January 28, 2023

The Tale of Two Committees

Listen to article

The story of two committees that derailed the objective study of India’s history.

Keywords: Indian History | Systematic disinformation | Indian identity | Prof. R. C. Mazumdar | Prof. S.L. Bhyrappa | Nationalism | Communalism | Objectivity 

Recent debates on Indian historical chronology, historiography and historicity of epics are arousing much interest in academia and also in the national public discourse. This debate acquires much significance as post-independence decisions on recording and educating the masses on Indian history greatly influenced general perceptions of India’s identity and culture. 

Yet, surprisingly the history text-books taught to millions every year have almost five thousand years’ of Indian history confined only to a few pages whereas hundreds of pages are devoted to a mere six hundred-odd years of medieval invaders’ rule geographically restricted mostly to the north of India starting from 1192 to 1857, and to the ninety years of colonial rule from 1857 to 1947.

Culture is the soul of any country and history is the spine of its legacy and identity. India’s history spans innumerable centuries. Yet, surprisingly the history text-books taught to millions every year have almost five thousand years’ of Indian history confined only to a few pages whereas hundreds of pages are devoted to a mere six hundred-odd years of medieval invaders’ rule geographically restricted mostly to the north of India starting from 1192 to 1857, and to the ninety years of colonial rule from 1857 to 1947. Since independence, almost three generations of Indian citizens have been exposed to ‘half-truths’ or fallacious historical knowledge concocted to suit particular narratives on India. Systematic methods have been used to destroy and distort a society’s established beliefs by embedding deceptive narratives and dwarfing, submerging, and even destroying geographical spaces of the legacies of antiquity. Traversing the geography of the country and finding scores of such historic monuments lying in ruins, one realises how playing with facts has adversely influenced objective scholarship and understanding of India.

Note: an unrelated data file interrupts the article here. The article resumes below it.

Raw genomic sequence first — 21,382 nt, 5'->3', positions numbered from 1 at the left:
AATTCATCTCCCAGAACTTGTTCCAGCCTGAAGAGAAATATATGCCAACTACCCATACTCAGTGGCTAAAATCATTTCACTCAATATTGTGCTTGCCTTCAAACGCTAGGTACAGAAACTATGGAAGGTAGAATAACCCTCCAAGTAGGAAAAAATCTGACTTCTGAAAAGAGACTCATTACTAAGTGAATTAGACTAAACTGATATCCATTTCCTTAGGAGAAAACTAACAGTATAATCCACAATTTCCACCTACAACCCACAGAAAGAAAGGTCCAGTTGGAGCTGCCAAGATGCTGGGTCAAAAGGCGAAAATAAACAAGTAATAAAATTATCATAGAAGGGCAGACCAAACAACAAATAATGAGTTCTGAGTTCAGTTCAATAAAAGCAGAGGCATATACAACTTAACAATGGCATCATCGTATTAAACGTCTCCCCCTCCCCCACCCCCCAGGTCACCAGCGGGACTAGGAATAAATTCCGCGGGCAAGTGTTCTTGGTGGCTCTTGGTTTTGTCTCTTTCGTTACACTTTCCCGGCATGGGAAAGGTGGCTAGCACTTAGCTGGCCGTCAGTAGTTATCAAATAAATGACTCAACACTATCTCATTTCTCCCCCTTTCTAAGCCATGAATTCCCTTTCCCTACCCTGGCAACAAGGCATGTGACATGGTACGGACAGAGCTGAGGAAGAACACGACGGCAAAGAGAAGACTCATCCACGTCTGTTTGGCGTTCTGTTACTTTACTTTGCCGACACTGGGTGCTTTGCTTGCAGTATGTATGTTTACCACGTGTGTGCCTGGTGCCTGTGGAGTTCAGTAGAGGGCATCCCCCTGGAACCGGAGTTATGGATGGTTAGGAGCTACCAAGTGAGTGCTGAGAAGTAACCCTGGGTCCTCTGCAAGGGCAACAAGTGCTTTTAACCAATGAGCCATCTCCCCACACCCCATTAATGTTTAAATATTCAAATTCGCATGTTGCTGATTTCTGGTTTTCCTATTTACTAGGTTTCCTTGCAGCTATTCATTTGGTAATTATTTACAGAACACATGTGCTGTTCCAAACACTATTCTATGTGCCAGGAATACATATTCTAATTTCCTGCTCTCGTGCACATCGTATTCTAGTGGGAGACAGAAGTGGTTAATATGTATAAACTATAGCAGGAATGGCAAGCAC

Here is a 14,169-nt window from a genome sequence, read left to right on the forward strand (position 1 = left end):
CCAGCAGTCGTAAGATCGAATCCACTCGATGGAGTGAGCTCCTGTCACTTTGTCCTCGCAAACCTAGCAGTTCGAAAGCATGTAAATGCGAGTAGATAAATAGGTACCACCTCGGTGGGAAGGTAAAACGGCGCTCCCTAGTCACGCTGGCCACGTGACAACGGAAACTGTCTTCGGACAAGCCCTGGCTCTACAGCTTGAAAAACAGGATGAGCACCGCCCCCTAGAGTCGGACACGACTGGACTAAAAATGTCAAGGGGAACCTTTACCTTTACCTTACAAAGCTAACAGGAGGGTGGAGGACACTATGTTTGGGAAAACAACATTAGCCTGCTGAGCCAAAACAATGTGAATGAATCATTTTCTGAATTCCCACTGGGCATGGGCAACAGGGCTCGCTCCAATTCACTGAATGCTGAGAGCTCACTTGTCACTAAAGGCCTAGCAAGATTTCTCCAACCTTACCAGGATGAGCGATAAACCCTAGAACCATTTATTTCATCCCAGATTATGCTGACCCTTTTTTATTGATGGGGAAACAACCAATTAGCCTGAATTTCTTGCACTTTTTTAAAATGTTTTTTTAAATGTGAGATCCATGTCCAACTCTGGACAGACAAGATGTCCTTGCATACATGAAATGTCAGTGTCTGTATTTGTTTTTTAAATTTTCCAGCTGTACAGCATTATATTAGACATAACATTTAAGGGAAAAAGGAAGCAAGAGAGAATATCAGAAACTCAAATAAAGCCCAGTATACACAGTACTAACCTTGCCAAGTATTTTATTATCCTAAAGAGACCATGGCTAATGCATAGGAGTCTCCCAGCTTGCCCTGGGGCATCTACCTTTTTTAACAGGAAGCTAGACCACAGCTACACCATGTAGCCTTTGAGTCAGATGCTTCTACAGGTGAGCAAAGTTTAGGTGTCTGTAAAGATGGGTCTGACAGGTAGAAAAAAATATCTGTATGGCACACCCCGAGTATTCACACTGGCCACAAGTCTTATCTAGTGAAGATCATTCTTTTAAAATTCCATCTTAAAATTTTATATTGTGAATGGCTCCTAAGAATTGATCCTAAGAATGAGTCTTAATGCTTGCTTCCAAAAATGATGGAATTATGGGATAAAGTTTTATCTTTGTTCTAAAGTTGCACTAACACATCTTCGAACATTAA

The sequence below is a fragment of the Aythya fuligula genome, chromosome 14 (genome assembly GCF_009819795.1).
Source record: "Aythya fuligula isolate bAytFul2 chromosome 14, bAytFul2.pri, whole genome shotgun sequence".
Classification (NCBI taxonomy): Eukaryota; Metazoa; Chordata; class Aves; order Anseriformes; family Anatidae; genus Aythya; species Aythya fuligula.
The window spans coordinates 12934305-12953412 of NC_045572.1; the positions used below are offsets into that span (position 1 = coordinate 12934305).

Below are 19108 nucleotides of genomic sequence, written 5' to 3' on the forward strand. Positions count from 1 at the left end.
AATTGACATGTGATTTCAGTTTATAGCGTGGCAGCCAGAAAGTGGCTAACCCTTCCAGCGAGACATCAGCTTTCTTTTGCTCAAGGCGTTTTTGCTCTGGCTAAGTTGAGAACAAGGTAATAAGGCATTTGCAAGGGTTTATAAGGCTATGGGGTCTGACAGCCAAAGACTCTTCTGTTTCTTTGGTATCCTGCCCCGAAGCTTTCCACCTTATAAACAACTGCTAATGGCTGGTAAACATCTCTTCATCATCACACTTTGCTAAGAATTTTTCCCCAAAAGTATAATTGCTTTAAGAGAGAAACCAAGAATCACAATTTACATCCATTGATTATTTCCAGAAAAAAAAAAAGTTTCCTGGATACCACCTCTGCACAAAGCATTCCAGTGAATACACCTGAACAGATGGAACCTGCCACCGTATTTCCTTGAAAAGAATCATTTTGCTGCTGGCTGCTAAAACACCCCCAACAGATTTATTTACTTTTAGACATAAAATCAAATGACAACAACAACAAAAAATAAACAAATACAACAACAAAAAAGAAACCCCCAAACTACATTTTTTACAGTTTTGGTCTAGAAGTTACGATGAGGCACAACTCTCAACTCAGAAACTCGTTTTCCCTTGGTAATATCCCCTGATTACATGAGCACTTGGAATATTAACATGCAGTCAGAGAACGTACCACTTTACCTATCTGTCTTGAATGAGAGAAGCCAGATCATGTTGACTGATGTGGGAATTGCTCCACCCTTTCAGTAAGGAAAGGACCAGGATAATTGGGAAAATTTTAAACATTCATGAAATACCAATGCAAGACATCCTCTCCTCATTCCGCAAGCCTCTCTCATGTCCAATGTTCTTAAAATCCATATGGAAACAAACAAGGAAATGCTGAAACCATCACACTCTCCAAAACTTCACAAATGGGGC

The post-independence tactful attempt to  suppressio veri, suggestio falsi’  or suppress the truth to suggest falsehood can be exposed and brought to the fore by analysing the tales of two committees set in newly independent India.   

Committee 1 – Politics in Penning History:

The post-independence tactful attempt to  suppressio veri, suggestio falsi’  or suppress the truth to suggest falsehood can be exposed and brought to the fore by analysing the tales of two committees set in newly independent India.  

Recent political discourse has drawn attention to investigate the retelling of Indian history in the highest official circles. We have two books titled ‘The History of the Freedom Movement in India’, written right after India’s independence which narrate different histories of the country and make for a great case study of the same subject. The official history of the freedom movement written by the government nominated bureaucrats starts with the premise that India lost independence only in the nineteenth century and had, thus, an experience of subjugation to a foreign power for only about a century. In contrast, facts enumerated in scholar Prof. R. C. Mazumdar’s ‘unofficial’ History of Freedom Movement in India, tell us that a large part of India lost independence about five to six centuries before the stated years to foreign invaders and rulers and merely changed masters in the nineteenth century. This one juxtaposition reveals how this fact has materially affected the course of imparting factual historical knowledge in India.

In 1948, Prof Mazumdar had approached the government of India to sponsor the writing of the history of India from an Indian perspective, justifying that free India should have history written by Indian scholars, unaffected by vested colonial interests.